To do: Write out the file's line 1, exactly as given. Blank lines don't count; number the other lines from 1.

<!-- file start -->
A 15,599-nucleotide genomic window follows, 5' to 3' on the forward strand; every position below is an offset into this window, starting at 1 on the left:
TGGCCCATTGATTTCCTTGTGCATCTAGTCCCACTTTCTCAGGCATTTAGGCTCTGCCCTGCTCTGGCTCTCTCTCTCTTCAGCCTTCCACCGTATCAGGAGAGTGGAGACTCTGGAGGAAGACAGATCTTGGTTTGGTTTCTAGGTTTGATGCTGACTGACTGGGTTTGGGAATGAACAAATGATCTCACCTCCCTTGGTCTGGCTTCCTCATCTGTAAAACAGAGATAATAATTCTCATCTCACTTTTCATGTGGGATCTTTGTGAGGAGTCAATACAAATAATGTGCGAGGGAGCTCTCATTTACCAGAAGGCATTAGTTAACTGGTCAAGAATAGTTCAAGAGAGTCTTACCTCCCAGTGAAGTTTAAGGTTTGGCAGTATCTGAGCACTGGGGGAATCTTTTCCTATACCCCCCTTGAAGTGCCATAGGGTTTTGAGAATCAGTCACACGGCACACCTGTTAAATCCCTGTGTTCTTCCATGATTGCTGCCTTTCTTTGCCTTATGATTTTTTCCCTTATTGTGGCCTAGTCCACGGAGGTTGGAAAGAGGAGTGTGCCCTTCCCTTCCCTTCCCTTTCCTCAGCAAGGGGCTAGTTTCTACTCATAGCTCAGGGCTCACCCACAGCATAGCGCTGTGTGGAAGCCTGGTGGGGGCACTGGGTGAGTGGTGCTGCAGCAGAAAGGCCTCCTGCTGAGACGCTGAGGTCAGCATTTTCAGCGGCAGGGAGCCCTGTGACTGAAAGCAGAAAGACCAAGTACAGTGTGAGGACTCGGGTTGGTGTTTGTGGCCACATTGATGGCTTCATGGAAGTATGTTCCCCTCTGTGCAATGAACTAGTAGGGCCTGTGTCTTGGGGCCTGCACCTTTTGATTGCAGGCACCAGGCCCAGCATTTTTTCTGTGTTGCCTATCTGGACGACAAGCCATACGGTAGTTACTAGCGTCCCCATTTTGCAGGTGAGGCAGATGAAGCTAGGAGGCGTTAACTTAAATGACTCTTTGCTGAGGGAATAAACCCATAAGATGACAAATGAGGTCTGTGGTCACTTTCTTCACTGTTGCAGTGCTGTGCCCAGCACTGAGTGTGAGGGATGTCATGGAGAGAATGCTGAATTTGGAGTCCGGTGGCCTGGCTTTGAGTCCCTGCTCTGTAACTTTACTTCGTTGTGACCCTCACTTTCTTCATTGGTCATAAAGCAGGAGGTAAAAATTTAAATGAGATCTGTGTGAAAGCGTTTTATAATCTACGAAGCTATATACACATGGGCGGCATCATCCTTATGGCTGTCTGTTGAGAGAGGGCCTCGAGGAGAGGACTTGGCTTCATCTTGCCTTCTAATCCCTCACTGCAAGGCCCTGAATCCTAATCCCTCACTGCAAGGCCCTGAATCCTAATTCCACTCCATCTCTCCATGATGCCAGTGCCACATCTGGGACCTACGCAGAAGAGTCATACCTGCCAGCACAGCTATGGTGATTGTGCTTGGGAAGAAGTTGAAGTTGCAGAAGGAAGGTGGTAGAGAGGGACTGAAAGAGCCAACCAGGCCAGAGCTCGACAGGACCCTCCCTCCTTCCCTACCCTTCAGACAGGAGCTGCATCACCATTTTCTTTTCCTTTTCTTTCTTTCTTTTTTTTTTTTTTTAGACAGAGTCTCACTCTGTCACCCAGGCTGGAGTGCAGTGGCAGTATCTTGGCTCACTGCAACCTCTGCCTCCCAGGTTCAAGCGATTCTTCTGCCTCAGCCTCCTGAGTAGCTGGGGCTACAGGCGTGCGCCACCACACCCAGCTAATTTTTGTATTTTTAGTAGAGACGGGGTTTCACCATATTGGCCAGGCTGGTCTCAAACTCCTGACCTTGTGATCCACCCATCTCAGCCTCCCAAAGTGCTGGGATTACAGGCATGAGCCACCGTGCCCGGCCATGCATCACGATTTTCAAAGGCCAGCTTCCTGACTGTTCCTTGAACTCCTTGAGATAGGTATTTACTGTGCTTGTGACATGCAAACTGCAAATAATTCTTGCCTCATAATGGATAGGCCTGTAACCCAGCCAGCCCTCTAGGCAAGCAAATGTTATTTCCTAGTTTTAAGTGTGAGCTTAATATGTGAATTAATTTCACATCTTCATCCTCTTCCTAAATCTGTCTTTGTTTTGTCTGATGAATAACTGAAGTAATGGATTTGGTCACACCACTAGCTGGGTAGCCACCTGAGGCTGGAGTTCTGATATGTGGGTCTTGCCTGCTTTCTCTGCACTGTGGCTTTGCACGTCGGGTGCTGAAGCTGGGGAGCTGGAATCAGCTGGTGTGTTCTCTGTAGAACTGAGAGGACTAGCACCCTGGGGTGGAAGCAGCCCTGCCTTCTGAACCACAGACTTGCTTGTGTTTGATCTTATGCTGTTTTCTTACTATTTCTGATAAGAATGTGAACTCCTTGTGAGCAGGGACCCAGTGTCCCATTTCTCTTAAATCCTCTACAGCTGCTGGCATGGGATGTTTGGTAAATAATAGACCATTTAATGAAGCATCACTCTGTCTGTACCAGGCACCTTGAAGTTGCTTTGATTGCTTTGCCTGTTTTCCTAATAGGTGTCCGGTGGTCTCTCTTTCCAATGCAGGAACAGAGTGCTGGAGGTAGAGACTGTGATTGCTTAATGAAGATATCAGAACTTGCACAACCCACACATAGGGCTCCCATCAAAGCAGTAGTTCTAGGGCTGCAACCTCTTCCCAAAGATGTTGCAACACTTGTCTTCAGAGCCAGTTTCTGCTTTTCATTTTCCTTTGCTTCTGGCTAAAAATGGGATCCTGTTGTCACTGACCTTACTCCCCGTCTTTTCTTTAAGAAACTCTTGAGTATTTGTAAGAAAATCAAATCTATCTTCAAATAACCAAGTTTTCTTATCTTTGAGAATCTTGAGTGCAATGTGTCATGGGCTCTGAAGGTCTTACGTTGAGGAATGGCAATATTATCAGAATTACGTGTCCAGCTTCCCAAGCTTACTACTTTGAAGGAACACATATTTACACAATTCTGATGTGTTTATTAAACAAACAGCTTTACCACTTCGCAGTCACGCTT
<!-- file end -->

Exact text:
A 15,599-nucleotide genomic window follows, 5' to 3' on the forward strand; every position below is an offset into this window, starting at 1 on the left: